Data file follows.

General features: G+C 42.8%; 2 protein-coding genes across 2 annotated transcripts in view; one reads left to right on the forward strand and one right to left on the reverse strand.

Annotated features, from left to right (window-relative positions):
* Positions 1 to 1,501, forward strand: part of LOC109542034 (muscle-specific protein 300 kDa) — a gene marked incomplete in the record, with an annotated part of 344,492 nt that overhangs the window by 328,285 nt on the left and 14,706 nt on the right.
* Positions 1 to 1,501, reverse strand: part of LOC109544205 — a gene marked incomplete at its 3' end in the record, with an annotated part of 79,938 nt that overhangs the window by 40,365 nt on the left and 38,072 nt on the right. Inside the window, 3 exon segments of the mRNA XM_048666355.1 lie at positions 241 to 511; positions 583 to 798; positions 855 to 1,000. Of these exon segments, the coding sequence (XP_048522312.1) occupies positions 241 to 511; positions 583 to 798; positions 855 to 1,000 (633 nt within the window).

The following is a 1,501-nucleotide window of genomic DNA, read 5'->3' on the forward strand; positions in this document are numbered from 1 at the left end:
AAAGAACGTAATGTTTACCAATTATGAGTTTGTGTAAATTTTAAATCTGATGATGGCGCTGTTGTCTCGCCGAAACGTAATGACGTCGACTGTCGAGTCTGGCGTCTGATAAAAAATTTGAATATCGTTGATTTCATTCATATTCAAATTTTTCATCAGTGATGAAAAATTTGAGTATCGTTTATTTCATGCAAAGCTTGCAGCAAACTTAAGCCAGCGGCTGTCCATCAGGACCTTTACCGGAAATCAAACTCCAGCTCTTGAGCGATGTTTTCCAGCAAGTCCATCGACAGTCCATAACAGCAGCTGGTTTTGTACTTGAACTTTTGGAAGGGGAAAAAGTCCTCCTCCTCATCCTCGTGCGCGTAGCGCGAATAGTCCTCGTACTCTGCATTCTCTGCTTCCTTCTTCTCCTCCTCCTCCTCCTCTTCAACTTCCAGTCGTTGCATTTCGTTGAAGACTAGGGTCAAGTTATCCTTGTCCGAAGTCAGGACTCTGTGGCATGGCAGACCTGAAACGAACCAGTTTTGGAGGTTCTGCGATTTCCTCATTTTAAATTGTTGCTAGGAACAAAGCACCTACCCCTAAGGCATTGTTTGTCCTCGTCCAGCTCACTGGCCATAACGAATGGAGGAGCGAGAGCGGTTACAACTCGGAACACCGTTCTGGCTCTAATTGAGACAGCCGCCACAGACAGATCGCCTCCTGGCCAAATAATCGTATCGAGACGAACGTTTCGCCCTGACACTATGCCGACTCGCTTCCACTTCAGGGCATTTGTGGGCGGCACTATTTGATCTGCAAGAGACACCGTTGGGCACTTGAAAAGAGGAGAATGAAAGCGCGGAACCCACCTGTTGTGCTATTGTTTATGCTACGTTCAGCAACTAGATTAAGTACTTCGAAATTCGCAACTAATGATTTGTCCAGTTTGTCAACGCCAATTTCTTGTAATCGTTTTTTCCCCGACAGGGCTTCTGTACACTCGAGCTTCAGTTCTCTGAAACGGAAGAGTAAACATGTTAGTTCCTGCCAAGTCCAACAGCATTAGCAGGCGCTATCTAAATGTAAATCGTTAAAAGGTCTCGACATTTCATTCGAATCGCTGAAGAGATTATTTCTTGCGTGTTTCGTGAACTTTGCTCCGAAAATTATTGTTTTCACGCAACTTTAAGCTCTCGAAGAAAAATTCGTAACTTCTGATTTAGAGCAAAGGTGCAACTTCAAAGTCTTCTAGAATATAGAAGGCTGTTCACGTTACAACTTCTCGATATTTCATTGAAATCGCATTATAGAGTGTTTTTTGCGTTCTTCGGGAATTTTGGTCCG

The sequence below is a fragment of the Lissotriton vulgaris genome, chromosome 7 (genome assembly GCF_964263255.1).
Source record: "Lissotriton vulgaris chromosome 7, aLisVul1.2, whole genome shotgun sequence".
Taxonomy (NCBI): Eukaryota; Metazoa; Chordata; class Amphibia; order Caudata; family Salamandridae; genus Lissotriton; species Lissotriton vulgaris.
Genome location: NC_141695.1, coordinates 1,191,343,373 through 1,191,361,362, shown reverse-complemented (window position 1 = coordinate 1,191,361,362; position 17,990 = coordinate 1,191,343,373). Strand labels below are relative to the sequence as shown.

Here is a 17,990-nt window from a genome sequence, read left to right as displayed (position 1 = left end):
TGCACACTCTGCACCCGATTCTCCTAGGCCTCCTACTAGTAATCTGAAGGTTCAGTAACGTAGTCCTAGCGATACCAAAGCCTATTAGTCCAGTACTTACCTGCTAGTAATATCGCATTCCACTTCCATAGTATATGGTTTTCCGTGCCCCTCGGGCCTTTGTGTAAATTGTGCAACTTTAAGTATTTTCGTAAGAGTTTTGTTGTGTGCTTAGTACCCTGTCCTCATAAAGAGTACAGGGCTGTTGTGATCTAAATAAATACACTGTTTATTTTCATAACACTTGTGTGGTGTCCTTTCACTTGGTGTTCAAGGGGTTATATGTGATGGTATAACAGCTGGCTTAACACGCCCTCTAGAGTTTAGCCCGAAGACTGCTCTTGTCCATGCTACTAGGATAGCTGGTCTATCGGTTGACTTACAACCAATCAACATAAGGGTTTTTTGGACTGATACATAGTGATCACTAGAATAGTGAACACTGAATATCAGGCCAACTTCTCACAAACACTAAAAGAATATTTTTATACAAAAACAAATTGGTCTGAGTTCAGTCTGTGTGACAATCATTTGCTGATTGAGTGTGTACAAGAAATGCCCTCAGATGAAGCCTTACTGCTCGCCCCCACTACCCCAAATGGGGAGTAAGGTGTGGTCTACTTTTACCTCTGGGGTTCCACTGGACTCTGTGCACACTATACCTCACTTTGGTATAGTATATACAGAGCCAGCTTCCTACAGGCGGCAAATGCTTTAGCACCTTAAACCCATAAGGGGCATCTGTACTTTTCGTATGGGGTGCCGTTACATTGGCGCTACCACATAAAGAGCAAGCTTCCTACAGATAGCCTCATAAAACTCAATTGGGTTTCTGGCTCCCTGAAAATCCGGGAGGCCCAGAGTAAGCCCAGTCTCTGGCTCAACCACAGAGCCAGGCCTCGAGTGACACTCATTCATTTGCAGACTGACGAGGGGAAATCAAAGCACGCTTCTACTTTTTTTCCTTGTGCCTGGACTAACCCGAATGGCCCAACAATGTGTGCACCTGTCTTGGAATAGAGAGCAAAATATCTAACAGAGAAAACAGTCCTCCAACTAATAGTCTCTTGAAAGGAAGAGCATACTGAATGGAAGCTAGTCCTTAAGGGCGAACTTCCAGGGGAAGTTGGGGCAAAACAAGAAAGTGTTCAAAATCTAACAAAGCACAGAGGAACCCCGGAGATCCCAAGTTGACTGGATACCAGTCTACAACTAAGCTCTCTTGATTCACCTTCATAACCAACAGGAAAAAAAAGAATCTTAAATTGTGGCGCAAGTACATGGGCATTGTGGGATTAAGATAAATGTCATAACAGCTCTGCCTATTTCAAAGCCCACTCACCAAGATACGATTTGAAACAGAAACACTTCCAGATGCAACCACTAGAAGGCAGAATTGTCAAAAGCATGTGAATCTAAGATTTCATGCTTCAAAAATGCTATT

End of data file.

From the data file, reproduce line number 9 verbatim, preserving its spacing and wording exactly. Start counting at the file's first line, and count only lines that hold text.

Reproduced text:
Taxonomy (NCBI): Eukaryota; Metazoa; Chordata; class Amphibia; order Caudata; family Salamandridae; genus Lissotriton; species Lissotriton vulgaris.